Meliz is expected to carry the baton on the second or third leg for Turkey. She and her relay team mates Elif Yıldırım, Sema Apak, and Birsen Engin have been dubbed the ‘fantastic four’ by the Turkish media, having smashed the national record with a run of 3.29.40 minutes in 2011. They followed this with Turkey’s second fastest ever 4x400m run earlier this year, making them one the top sixteen relay teams in the world and earning them the right to compete in the 2012 Olympics.
Born in Lefkosa (Nicosia), the capital of the TRNC, Turkish Cypriot Meliz is unable to represent the country due to its political non-recognition. The International Olympic Committee also bars Turkish Cypriots from participating as Independent Athletes under the Olympic Flag, insisting they take up citizenship of a recognised country in order to compete. While some athletes refuse to do so, Meliz opted to become a citizen of Turkey in order to fulfil her dream and compete with the best 400m runners in the world.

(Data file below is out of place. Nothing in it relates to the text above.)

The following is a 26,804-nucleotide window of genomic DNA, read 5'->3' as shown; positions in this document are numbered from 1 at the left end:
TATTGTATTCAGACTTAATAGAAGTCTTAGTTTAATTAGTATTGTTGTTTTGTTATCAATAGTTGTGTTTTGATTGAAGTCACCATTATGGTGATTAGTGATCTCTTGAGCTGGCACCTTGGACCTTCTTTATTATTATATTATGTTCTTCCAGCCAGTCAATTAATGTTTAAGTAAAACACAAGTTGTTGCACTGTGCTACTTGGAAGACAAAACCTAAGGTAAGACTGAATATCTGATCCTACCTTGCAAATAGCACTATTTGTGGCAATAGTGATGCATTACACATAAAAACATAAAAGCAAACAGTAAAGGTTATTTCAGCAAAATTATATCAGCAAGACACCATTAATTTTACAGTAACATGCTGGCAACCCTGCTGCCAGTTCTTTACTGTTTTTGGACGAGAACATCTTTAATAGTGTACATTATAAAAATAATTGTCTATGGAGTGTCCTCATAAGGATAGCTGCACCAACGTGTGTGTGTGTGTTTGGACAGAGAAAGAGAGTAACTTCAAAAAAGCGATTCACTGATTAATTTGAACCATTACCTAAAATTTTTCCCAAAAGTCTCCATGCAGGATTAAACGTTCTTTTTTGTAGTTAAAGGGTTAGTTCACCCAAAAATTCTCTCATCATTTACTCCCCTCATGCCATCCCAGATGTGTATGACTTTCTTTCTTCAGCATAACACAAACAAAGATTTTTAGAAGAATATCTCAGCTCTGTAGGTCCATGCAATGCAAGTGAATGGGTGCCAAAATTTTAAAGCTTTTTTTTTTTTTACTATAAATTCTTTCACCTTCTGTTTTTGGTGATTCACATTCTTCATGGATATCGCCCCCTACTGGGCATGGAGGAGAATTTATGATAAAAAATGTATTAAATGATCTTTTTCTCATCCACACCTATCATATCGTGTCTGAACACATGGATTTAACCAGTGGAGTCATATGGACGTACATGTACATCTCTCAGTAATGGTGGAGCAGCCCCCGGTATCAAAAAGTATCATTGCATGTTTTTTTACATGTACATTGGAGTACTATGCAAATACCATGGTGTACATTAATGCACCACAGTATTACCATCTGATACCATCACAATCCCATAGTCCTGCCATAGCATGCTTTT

Meliz said, “I am so happy to be here in London. I can’t wait for the race on Friday. We know it will be tough, but we are raring to go. When I step out on that Olympic track, I will not just be representing Turkey, but also carrying the hopes and aspirations of the entire Turkish Cypriot nation. I feel so proud – the support for me from around the world is overwhelming.”
Her friends and family in the TRNC, along with Turkish Cypriots worldwide are all rooting for Meliz, with social media awash with support for the young runner. The Cyprus Turkish Community Association (the oldest Turkish Cypriot organisation in Europe), located in D’Arblay Street, Soho, invites all Turks in the vicinity to come and watch the historic race that is due to start at 19.10.
Ipek Ozerim, co-founder of human rights group Embargoed! who are spearheading a campaign to get Turkish Cypriots to participate under the Olympic Flag, said, “We are all so proud of Meliz. She has earnt the right to be at the Olympics and we wish her every success. Turkish Cypriots worldwide are buzzing with excitement that she is about to make history. But it also jars with us that Meliz has been forced to change her national identity and take up citizenship of another country simply to compete. It’s so wrong. The Olympic Charter clearly states that sport is a human right and discrimination on the grounds of race and politics is incompatible with the Olympic Movement.”